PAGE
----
Monday, February 20, 2012

Must Read AP Story About Drilling Wastewater Disposal

The volumes of drilling wastewater from shale wells nearly quadrupled in the first 6 months of 2011, when compared to the first 6 months of 2010.  Of the 10.1 million barrels of wastewater produced in the first 6 months of 2011, about 97% was recycled or deep well injected, according to the Associated Press.  See  It's not clear what happened to the remaining 3%.  In the first 6 moths of 2010, Pennsylvania's Marcellus wells generated 2.8 million barrels of wastewater or about a quarter of the 2011 amount for the same period.

The AP also finds that the traditional shallow gas wells--non-Marcellus wells--are still taking their drilling wastewater to plants that may be discharging to rivers, without full treatment for Total Dissolved Solids. The AP calculates that 1.86 million barrels from these wells were produced in the first half of 2011.

Pennsylvania's regulations include a watershed requirement that TDS levels be kept below 75% of the Safe Drinking Water Act level.  Monitoring of bromide levels are continued to be monitored and sources of bromide other than drilling wastewater are being examined.


  1. Concerned ScientistFebruary 20, 2012 at 2:06 PM

    That was a good article

    This is from the end:

    "Additional water testing over the last year also appears to have put to rest concerns that radioactivity from the drilling waste could contaminate drinking water.

    States said his agency “looked real hard” at the radioactivity issue, but didn’t find a problem in western Pennsylvania rivers.

    Sunday, the DEP spokesman, said the state’s water quality monitoring network shows normal, background levels of radioactivity. “Monitoring at public water supply intakes across the state showed non-detectable levels of radiation; in the two cases that detected any level, the levels were at background,” he added."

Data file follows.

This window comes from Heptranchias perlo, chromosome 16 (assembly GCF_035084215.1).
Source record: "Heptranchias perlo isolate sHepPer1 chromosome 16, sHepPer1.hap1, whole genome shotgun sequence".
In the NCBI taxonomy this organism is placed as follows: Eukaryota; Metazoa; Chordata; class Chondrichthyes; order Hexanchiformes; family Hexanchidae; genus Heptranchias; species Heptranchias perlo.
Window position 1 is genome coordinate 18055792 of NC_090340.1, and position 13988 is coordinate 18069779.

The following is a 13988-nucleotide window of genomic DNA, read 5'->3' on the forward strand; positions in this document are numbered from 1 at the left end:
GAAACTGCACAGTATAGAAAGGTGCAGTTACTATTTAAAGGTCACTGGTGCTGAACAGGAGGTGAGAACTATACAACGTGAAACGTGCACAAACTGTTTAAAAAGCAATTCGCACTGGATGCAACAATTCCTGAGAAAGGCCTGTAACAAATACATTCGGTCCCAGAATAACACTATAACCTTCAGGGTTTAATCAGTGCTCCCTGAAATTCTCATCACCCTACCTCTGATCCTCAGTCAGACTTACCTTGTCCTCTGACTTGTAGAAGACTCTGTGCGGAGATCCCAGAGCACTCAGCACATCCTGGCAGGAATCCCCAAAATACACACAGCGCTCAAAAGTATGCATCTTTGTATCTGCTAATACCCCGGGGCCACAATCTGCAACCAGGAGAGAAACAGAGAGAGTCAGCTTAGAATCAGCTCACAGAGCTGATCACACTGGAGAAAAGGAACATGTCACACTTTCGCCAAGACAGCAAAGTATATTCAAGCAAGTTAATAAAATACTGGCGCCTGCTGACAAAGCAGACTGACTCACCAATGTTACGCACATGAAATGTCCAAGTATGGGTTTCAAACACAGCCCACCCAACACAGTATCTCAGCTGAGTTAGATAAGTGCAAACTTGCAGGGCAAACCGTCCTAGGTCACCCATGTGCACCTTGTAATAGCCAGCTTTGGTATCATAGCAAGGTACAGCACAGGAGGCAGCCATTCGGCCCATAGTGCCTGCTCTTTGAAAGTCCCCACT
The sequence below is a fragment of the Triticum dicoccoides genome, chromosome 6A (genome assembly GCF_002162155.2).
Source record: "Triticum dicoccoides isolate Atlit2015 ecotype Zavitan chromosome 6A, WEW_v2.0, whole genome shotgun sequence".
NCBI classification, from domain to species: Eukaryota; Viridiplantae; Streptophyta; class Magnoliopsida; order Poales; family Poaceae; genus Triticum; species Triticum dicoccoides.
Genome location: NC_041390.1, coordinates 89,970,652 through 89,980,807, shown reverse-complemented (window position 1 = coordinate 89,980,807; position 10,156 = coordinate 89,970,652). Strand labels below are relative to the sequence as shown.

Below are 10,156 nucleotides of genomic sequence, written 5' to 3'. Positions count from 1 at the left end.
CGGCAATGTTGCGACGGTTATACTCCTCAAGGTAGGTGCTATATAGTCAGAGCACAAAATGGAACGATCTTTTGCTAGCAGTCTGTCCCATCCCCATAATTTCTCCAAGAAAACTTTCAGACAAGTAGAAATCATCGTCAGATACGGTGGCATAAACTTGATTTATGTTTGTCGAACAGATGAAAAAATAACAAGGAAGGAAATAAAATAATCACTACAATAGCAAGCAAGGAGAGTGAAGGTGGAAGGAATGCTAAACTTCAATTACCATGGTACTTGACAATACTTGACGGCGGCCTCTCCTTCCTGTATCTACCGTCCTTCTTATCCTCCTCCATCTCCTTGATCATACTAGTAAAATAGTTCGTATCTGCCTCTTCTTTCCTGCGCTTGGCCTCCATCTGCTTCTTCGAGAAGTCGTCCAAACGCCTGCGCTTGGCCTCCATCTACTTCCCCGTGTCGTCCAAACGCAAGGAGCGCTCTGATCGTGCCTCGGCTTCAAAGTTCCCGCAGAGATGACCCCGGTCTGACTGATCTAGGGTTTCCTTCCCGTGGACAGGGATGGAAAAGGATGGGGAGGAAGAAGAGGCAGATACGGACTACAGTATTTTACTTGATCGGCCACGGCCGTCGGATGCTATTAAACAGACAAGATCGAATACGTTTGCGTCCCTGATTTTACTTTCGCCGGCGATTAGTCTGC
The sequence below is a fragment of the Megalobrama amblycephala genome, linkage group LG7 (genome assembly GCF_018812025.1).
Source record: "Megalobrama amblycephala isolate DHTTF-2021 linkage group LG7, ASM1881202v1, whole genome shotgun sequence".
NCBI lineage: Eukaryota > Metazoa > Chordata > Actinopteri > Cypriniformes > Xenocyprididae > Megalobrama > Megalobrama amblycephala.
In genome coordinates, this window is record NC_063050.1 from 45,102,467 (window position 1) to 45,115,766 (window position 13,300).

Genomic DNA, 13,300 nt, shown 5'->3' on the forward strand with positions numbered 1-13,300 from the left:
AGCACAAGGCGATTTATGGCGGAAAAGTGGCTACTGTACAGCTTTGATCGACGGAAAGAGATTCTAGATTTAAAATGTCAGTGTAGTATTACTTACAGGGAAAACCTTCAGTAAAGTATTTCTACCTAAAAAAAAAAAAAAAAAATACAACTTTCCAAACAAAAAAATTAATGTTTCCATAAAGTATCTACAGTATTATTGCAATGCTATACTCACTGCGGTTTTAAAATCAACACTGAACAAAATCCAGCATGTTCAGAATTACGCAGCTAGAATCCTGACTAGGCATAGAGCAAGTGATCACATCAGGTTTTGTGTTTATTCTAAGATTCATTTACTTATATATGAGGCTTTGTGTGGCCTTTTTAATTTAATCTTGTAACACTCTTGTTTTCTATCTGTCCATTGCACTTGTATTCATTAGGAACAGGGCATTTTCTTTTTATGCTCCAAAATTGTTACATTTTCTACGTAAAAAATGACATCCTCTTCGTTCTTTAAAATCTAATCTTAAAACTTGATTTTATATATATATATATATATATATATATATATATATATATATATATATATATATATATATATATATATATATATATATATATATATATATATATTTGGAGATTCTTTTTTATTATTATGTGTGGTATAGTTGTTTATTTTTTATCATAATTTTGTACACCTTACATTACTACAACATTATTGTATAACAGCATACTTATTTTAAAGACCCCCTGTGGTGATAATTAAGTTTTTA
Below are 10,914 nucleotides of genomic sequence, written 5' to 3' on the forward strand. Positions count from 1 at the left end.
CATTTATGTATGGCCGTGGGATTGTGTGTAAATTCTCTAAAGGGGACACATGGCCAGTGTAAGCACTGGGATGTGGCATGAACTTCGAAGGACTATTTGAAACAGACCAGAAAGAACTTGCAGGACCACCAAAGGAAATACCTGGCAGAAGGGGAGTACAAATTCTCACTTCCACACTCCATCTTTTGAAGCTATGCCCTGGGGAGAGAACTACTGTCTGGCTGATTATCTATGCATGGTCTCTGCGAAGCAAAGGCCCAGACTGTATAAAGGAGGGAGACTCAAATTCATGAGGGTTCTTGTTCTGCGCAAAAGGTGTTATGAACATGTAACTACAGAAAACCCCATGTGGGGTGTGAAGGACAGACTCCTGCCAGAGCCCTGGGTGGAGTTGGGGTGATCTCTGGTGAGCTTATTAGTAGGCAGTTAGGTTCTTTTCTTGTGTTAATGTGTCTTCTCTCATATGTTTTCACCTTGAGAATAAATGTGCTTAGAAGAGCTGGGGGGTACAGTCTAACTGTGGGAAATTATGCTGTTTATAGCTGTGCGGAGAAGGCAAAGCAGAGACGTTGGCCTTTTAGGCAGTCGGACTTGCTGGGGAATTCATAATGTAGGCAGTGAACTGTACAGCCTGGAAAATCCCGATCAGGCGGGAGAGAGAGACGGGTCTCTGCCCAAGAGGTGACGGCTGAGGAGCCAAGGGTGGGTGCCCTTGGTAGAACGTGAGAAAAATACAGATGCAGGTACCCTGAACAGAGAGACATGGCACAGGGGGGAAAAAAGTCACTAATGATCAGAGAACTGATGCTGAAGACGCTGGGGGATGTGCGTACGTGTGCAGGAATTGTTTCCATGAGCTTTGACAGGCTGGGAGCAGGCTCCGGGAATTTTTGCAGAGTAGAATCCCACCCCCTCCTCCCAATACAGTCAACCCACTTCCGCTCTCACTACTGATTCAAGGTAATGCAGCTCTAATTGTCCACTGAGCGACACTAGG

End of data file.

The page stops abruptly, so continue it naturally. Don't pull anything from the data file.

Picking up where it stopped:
2. Been waiting quite some time now to hear this news. 97% of Marcellus water is NOT being treated, diluted, and discharged into local waterways, and the bromide levels barely dropped.

    I said it a year ago and I'll say it again today. It's acid mine drainage and coal scrubber effluent. This is a bitter pill to swallow, as the "voluntary" water disposal request has cost the companies I work with millions of dollars in additional operating costs and cast the entire industry in a very unfavorable light... when in fact we were causing little (if any) problem.

    1. Concerned ScientistFebruary 21, 2012 at 4:01 PM

      Thanks Mike. I wonder why coal always seems to get a free pass with these people?

  3. Coal gets no free pass, not by any stretch of the imagination. I know a lot of really good people in the coal industry that suffer from the sins of men that died 100 years ago. Acid mine drainage needs to be addressed more seriously by the state, and if they're going to take our impact fee money and use it for remediation, I hope that's where a bundle of it is directed. It's a wound that has festered far too long.

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